March 6, 2012

The Dutch housing market

As I get more and more questions about the Dutch housing market (particularly from abroad) it seems a nice idea to write a post about it.
We all know the problems of the American housing market but what do we know about the Dutch?
I can hear you think, what's the significance of the Dutch market worldwide? Marginal indeed, but what I will try to make clear is that the significance to the Dutch economy as a whole is far greater than thought of at first sight.
We're going to look at the way this market has been organised and financed in the past and what probable changes are going to take place in the future.

With the knowledge that almost all houses in the Netherlands are bought with the use of a mortgage let's have a closer look on how this works.
Before the crisis of 2008 it was very common, for people living together, to get a mortgage based on two incomes. With a modest income in the Netherlands at € 32.500 this would make € 65.000.
With this € 65.000 it was possible to borrow up to 6 or more times the annual income. This has never been an official rule. The rules implemented a certain percentage of housing costs a month, but in the end it turned out to be even more than 6 times. 
Maybe it is unnecessary to say that when there was a change in the income negatively the problems immediately occurred. The problems though were not as big as they are today, because most houses were sold for a price higher than the mortgage.
Nowadays it's organised a bit different. Today the highest income is used in combination with an ever decreasing part of the second one. This does mostly result in a mortgage of 4,5 times the annual income.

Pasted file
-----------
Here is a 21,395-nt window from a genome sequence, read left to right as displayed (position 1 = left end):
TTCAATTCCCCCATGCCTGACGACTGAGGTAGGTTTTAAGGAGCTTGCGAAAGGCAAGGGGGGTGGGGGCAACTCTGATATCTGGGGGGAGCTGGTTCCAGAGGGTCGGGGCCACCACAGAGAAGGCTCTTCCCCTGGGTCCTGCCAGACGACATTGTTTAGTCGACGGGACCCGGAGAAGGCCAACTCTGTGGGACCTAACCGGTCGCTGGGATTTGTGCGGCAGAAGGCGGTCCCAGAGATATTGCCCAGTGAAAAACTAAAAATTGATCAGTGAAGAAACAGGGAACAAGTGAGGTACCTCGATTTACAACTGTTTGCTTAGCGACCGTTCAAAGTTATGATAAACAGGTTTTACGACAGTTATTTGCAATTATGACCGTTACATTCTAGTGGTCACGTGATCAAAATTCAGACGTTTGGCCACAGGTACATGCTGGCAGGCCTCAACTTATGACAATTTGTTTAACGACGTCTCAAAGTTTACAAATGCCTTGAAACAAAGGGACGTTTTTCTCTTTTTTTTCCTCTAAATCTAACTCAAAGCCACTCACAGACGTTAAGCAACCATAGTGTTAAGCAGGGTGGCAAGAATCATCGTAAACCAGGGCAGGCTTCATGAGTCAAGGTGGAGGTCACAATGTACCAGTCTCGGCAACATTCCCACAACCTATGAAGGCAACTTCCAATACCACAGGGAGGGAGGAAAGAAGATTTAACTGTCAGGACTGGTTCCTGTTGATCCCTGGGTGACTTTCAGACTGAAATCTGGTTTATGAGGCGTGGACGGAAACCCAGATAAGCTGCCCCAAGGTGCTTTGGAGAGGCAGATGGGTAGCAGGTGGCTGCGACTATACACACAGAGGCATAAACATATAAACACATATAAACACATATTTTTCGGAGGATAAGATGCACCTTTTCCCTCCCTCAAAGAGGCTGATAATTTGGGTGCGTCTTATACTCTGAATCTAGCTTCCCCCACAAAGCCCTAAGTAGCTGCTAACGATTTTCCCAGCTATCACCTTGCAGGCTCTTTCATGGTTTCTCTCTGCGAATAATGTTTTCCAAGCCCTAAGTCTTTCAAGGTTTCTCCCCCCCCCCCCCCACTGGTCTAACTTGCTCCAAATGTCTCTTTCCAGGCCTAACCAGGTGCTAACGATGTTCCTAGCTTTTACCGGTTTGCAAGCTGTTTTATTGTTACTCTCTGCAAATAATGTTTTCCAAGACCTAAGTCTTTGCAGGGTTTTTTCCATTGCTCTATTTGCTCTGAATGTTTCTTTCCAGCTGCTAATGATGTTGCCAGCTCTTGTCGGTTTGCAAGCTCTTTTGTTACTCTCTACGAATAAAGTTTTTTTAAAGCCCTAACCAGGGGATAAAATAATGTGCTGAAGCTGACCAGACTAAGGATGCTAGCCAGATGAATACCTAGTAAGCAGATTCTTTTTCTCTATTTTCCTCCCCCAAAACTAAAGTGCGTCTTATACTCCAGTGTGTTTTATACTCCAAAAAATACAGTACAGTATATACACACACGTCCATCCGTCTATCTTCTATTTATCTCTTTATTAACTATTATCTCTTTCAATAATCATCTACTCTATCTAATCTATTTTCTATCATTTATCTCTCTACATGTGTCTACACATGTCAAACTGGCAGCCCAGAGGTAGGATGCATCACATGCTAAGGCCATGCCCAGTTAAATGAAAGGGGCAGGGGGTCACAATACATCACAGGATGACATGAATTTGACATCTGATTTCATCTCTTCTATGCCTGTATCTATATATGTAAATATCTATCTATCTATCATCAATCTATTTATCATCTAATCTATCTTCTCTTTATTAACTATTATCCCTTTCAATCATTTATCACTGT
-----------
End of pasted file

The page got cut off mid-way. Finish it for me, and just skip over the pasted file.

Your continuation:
Besides this, there was also the possibility to borrow more than the price paid for a house. In fact this went up to 125%. When a house was bought for € 200.000 it was possible to get a mortgage of € 250.000.
No, I'm not kidding you here, this was normal in these days.
This "bonus" was spent on all kind of luxury things, like a totally new kitchen, bathroom but also cars and so on.
Later, it was only possible to spend this renovation bonus on the house itself.
This also implied that it was possible to buy a house without a single penny saved. Stepped up to the bank, showed your income and the "dream" was yours a nice renovation fee included.
Of course this couldn't go on forever and nowadays the 125% rule is heavily discussed.
Recently, mortgage products were launched with the possibility to borrow up to only 90% of the price of the house. A small step, as we look to our neighbouring country Germany, where it's common to borrow up to 80% and save the other part by yourself.
That this policy has led to the fact that the Netherlands has the highest mortgage-debt-to-GDP ratio can't be a surprise to you.